It would be fair to say Roger Waters knows a thing or two about walls. After all, he has been singing about one in particular for nearly thirty years.
The Wall, Waters’ 1980 opus with his former band Pink Floyd, was designed as a study in rock star alienation. Over the course of 26 songs and nearly two hours of music, Waters (whose songwriting dominates the album) pours out his contempt for aga parenting, fame, consumerism, the British education system, the judiciary, the police, the British government- in fact, just about everything and everybody that moves and breathes.
This “wall,” however, was not conceived as a physical object (at least, as revealed in the album’s printed lyrics) but a metaphorical barrier that the album’s protagonist ( cloyingly referred to as ” Pink”) builds to protect himself against the assaults on his dignity.
Needless to say, the album is unremittingly bleak and a difficult listen for even the most dedicated of Pink Floyd fans.
Just as well, because the album has never made too much sense. Waters is unable to cleave to a single concept and loses track of his theme as his emphasis shifts from an exploration of personal crisis to ascerbic political commentary.
The Wall, in short, is a self indulgent mess and should have been pared down by at least an hour to make any cogent sense.
Nevertheless, Waters remains remarkably uncritical of his vaunted masterpiece – mainly because he continues to squeeze such great artistic and political mileage out of it.
For instance in the 1980s, he used The Wall to symbolize the the Berlin Wall and until this day pompously believes that his album – and its great coda- ” Tear Down the Wall” had quite a lot to do with the fall of that cold war monument. He regularly invokes the Wall’s imagery to defy the policies of Western governments, whom he seems to believe are as iniquitous as any dictatorship, building walls of their own to spiritually imprison their people.
That peculiar facility, to discern the seeds of fascism flowering in the bosom of every democracy, does not belong to Roger Waters alone. In fact, almost every rock star who has something political to say about the West, regularly inveighs against democratic governments and their leaders.
But no rock star of Waters’ stature has quite used his art to so pointedly to attack the Jewish state. From the early 80s onwards, Waters was a vocal opponent of the State of Israel’s policies, decrying the first Lebanon War, Israel’s defensive policies during the First and Second Intifadas and most recently Operation Cast Lead in Gaza.
Of course ‘the Wall’ imagery comes in mighty handy in Israel too. At his concerts (and one in particular in the West Bank in 2006) he demanded the Israeli government tear down the security barrier that has effectively barred Palestinian suicide bombers from entering the country for the past five years. He has turned a deaf to the statements of his own Israeli fans who have pleaded with him to examine the other side of the story.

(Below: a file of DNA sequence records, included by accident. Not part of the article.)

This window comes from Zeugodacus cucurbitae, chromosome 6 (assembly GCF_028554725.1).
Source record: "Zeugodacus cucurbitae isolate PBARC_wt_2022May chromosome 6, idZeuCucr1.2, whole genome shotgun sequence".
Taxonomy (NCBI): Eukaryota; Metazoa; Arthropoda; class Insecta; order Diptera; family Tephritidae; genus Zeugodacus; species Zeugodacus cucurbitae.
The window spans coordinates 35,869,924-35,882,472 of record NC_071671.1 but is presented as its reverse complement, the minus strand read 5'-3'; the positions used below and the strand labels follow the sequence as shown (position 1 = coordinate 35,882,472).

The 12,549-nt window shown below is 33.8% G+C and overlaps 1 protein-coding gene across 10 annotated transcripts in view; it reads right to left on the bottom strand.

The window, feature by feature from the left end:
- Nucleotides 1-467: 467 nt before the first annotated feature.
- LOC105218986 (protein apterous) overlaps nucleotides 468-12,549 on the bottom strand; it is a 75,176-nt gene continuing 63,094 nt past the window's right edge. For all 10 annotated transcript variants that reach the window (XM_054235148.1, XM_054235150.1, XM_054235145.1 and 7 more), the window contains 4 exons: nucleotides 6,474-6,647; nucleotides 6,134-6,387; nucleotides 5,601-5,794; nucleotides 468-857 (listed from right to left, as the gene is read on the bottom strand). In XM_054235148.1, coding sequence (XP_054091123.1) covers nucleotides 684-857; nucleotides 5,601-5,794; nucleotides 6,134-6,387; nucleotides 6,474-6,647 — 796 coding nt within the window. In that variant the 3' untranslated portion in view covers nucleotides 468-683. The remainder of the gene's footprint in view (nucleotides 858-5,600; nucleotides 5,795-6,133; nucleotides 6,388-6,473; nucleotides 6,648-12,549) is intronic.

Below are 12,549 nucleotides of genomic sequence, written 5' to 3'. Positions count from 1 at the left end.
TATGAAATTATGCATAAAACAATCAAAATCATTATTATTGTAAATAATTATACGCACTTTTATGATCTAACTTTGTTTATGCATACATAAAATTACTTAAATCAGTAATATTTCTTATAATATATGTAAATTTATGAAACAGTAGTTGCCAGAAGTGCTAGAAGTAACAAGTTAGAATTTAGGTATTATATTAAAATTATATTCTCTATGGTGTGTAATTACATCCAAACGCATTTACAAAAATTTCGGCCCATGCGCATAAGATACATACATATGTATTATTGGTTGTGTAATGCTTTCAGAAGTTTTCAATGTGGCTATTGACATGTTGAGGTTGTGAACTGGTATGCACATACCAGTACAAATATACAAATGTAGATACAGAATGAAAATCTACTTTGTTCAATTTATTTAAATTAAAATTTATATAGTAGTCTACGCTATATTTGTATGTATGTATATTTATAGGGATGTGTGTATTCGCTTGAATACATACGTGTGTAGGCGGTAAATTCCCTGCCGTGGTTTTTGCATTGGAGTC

He has now taken his objection to Israeli policies to high art. In a video montage during the song Goodbye Blue Sky performed on his current tour, a bomber is seen deploying it payload in the form of crosses, crescents, Stars of David and then dollar signs. The fact that the dollar signs follow the Stars of David has enraged many Jewish organizations who see in it an invocation of an old antisemitic trope.
When confronted in a recent (September 14) Rolling Stone interview that this coupling might be considered a violation of acceptable speech codes, Waters just shrugged it off, suggesting it was a mere coincidence.
Yet Waters was not so blase about other aspects of his show or its promotion that might have been viewed as crossing the line.
In an incident in the Silver Lake district of Los Angeles, Waters’ crew apparently defaced a memorial to the late Los Angeles singer Elliot Smith with a wheat paste slogan decrying war. The rock star was soon full of apologies: “It was absolutely an accident,” Waters said. “I didn’t want to disrespect Elliott Smith’s fans, and I’ve instructed (the team) to remove the wheat paste immediately. It was a random pasting in the normal course of this, and I want to make it public that we had no intent to offend or cover up something precious.”
Similarly, just before opening night on the U.S. leg of his tour, Waters was alerted by his crew and set designer that if the singer was seen strutting about in a trench coat evoking the Third Reich, it might appear that his character had actually turned fascist. It was quickly decided to put a tailor’s dummy on stage, allowing Waters to remove the coat and step out of his imaginary persona.
Oh, so sensitive is Roger Waters. Isn’t it a wonder that being so contrite over tarnishing the legacy of a dead singer or of implying that he endorses fascist behavior, that this altruistic rock star cannot yet bring himself to address the sensitivities of the Jewish people or consider both sides of the story in the Arab-Israeli conflict?
It should really be no surprise. Most of our rock stars remain quietly and determinedly ignorant of actual facts – whether it be Bono ( of U2) whose incessant campaign for African debt relief flies in the face of abundant evidence that debt relief would only enrich African oligarchs – or Paul McCartney, who two months ago suggested that former president George W. Bush, while in office, rarely read anything (despite being married to a librarian and having read, by his own admission, several hundred books during his eight year tenure).
Wonder of wonders then it is Roger Waters, as far as Israel goes, who has truly built a wall around himself. On his visit to Israel in 2006, he reportedly refused to meet with Israeli leaders and disregarded any attempt by his own Israeli fans to provide him with extra information that might contribute to a balanced view of the conflict.
Tear down the wall, indeed.